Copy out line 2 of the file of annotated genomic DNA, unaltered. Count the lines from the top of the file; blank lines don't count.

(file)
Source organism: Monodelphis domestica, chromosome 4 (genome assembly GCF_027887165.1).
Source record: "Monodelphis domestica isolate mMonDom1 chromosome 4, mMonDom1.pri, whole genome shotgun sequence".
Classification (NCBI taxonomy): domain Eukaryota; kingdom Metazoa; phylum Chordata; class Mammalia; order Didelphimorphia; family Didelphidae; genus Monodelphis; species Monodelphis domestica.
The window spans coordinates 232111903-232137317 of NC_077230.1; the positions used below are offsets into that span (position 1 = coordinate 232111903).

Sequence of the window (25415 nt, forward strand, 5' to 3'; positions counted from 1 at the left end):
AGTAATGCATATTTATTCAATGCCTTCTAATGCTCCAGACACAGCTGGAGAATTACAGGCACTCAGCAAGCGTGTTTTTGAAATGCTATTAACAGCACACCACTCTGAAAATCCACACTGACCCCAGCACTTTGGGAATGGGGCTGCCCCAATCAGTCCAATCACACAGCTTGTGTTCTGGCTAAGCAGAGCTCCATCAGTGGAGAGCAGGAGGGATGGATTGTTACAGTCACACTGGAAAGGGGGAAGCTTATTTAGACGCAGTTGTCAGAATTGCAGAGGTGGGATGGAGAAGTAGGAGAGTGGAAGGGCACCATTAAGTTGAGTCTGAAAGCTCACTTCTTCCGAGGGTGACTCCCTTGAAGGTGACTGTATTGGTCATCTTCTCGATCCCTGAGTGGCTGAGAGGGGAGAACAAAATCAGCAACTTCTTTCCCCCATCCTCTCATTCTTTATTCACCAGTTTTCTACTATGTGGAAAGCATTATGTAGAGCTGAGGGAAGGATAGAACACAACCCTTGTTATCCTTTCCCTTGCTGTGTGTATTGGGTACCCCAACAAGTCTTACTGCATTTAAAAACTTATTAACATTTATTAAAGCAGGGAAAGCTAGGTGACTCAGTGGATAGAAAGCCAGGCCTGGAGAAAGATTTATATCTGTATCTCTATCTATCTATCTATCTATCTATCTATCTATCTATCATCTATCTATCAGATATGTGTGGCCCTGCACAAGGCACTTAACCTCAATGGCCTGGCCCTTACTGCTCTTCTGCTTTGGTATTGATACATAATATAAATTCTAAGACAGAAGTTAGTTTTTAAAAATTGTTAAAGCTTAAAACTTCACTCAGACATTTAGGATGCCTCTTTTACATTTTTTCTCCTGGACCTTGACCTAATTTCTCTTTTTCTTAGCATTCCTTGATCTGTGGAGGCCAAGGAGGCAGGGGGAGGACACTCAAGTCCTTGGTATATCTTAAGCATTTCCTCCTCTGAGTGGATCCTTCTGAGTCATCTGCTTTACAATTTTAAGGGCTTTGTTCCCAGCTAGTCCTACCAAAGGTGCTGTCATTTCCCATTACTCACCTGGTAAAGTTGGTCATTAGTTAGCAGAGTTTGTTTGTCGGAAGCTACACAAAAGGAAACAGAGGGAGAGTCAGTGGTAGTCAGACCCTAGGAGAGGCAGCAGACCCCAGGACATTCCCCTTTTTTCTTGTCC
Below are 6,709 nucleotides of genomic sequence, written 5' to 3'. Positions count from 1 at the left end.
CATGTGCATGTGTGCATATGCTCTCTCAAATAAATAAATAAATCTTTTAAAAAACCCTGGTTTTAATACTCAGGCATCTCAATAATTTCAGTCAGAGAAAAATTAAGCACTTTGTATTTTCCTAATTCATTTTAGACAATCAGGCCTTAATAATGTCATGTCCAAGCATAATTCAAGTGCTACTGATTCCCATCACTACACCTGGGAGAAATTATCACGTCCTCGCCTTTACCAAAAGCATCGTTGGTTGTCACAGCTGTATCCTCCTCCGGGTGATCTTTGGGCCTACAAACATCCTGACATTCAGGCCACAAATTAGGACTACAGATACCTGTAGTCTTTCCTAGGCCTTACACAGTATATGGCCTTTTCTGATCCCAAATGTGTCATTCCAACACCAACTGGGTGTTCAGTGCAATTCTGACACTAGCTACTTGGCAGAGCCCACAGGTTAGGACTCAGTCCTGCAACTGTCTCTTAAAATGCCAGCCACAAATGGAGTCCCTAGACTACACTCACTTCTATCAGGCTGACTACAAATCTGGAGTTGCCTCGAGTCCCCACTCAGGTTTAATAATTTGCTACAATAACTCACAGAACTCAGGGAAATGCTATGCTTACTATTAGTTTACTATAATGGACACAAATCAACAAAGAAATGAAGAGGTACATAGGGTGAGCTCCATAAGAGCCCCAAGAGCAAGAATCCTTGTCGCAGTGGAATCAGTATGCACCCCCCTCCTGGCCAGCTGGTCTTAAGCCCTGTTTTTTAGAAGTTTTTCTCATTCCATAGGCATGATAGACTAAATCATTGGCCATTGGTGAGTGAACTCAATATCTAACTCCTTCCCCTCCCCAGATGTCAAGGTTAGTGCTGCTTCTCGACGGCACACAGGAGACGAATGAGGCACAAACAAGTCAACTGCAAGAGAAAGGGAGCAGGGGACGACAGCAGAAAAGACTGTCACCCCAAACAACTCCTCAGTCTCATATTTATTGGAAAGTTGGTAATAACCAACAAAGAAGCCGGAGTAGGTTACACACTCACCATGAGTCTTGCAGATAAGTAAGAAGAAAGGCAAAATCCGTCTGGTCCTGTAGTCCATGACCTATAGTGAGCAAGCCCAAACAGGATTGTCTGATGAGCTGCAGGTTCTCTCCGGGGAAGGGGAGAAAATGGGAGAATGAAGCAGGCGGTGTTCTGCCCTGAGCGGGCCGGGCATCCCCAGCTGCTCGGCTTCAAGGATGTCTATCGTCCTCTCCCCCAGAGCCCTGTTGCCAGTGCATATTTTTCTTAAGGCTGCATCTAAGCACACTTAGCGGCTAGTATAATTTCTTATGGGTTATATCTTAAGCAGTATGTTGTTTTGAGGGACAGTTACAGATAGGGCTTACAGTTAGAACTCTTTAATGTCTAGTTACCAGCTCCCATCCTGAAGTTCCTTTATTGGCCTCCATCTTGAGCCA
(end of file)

Source record: "Monodelphis domestica isolate mMonDom1 chromosome 4, mMonDom1.pri, whole genome shotgun sequence".